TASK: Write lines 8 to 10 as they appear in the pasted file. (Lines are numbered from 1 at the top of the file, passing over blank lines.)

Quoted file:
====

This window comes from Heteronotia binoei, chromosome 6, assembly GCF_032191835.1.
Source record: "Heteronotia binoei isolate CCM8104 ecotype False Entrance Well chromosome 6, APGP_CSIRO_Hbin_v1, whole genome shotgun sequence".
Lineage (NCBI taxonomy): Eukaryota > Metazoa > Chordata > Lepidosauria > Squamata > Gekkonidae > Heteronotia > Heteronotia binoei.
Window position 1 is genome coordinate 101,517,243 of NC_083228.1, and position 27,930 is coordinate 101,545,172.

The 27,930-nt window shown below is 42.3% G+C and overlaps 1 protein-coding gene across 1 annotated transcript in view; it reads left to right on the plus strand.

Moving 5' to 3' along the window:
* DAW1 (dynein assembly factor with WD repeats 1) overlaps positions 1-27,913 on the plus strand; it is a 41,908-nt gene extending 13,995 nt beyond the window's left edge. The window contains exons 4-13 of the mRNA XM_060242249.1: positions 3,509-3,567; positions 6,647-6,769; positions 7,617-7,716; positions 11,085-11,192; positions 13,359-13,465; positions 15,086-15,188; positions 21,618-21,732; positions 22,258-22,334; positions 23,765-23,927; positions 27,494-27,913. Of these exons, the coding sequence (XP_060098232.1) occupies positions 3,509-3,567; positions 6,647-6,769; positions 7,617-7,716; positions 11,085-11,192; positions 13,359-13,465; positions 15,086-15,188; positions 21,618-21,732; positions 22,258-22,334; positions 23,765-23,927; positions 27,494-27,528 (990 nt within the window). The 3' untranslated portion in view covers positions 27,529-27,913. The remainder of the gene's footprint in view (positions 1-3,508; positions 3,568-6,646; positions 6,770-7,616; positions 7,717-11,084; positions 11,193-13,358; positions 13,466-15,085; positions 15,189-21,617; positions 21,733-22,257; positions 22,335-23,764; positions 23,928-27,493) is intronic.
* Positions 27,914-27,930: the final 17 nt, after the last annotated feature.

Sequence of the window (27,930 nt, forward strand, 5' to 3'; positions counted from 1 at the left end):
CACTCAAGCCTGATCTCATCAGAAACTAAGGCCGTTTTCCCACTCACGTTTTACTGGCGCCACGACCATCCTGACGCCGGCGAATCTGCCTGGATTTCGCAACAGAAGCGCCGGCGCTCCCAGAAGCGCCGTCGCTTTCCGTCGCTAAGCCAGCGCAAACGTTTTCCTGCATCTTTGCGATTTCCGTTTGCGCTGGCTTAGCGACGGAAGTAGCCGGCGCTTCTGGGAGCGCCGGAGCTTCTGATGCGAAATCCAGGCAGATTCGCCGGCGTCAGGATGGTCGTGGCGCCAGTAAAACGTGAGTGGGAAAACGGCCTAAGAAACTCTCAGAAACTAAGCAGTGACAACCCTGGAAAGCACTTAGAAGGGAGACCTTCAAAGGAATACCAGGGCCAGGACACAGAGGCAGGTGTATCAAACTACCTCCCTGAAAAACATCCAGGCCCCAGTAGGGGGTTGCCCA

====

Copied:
* Positions 27,914-27,930: the final 17 nt, after the last annotated feature.

Sequence of the window (27,930 nt, forward strand, 5' to 3'; positions counted from 1 at the left end):
CACTCAAGCCTGATCTCATCAGAAACTAAGGCCGTTTTCCCACTCACGTTTTACTGGCGCCACGACCATCCTGACGCCGGCGAATCTGCCTGGATTTCGCAACAGAAGCGCCGGCGCTCCCAGAAGCGCCGTCGCTTTCCGTCGCTAAGCCAGCGCAAACGTTTTCCTGCATCTTTGCGATTTCCGTTTGCGCTGGCTTAGCGACGGAAGTAGCCGGCGCTTCTGGGAGCGCCGGAGCTTCTGATGCGAAATCCAGGCAGATTCGCCGGCGTCAGGATGGTCGTGGCGCCAGTAAAACGTGAGTGGGAAAACGGCCTAAGAAACTCTCAGAAACTAAGCAGTGACAACCCTGGAAAGCACTTAGAAGGGAGACCTTCAAAGGAATACCAGGGCCAGGACACAGAGGCAGGTGTATCAAACTACCTCCCTGAAAAACATCCAGGCCCCAGTAGGGGGTTGCCCA